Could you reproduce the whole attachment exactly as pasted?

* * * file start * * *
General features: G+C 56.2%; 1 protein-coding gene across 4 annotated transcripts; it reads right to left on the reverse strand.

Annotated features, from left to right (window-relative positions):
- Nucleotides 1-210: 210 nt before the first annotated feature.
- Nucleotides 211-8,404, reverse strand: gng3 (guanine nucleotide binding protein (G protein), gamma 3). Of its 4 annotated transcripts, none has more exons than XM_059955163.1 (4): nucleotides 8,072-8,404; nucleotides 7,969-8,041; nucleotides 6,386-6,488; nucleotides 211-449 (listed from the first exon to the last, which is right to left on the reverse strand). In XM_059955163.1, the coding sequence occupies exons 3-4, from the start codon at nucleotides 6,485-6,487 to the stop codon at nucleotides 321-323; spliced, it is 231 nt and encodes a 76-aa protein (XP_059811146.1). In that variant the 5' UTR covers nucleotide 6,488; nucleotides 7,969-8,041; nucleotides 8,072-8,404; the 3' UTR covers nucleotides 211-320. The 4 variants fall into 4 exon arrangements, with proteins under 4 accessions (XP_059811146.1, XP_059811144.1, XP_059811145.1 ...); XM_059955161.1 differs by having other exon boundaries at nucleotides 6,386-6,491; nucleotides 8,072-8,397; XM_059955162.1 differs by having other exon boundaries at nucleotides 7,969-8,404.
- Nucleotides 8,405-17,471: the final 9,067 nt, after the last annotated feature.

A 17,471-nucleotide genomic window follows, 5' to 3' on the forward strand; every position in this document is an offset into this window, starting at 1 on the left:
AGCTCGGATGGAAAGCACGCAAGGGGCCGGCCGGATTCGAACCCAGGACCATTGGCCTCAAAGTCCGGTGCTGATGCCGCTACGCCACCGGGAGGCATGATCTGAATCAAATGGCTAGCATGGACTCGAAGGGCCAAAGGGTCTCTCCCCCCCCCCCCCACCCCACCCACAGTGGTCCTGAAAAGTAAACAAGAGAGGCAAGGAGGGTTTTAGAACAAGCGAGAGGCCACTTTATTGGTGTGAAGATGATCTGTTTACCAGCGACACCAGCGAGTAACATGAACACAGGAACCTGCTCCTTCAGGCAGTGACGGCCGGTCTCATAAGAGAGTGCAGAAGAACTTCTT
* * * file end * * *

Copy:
General features: G+C 56.2%; 1 protein-coding gene across 4 annotated transcripts; it reads right to left on the reverse strand.

Annotated features, from left to right (window-relative positions):
- Nucleotides 1-210: 210 nt before the first annotated feature.
- Nucleotides 211-8,404, reverse strand: gng3 (guanine nucleotide binding protein (G protein), gamma 3). Of its 4 annotated transcripts, none has more exons than XM_059955163.1 (4): nucleotides 8,072-8,404; nucleotides 7,969-8,041; nucleotides 6,386-6,488; nucleotides 211-449 (listed from the first exon to the last, which is right to left on the reverse strand). In XM_059955163.1, the coding sequence occupies exons 3-4, from the start codon at nucleotides 6,485-6,487 to the stop codon at nucleotides 321-323; spliced, it is 231 nt and encodes a 76-aa protein (XP_059811146.1). In that variant the 5' UTR covers nucleotide 6,488; nucleotides 7,969-8,041; nucleotides 8,072-8,404; the 3' UTR covers nucleotides 211-320. The 4 variants fall into 4 exon arrangements, with proteins under 4 accessions (XP_059811146.1, XP_059811144.1, XP_059811145.1 ...); XM_059955161.1 differs by having other exon boundaries at nucleotides 6,386-6,491; nucleotides 8,072-8,397; XM_059955162.1 differs by having other exon boundaries at nucleotides 7,969-8,404.
- Nucleotides 8,405-17,471: the final 9,067 nt, after the last annotated feature.

A 17,471-nucleotide genomic window follows, 5' to 3' on the forward strand; every position in this document is an offset into this window, starting at 1 on the left:
AGCTCGGATGGAAAGCACGCAAGGGGCCGGCCGGATTCGAACCCAGGACCATTGGCCTCAAAGTCCGGTGCTGATGCCGCTACGCCACCGGGAGGCATGATCTGAATCAAATGGCTAGCATGGACTCGAAGGGCCAAAGGGTCTCTCCCCCCCCCCCCCACCCCACCCACAGTGGTCCTGAAAAGTAAACAAGAGAGGCAAGGAGGGTTTTAGAACAAGCGAGAGGCCACTTTATTGGTGTGAAGATGATCTGTTTACCAGCGACACCAGCGAGTAACATGAACACAGGAACCTGCTCCTTCAGGCAGTGACGGCCGGTCTCATAAGAGAGTGCAGAAGAACTTCTT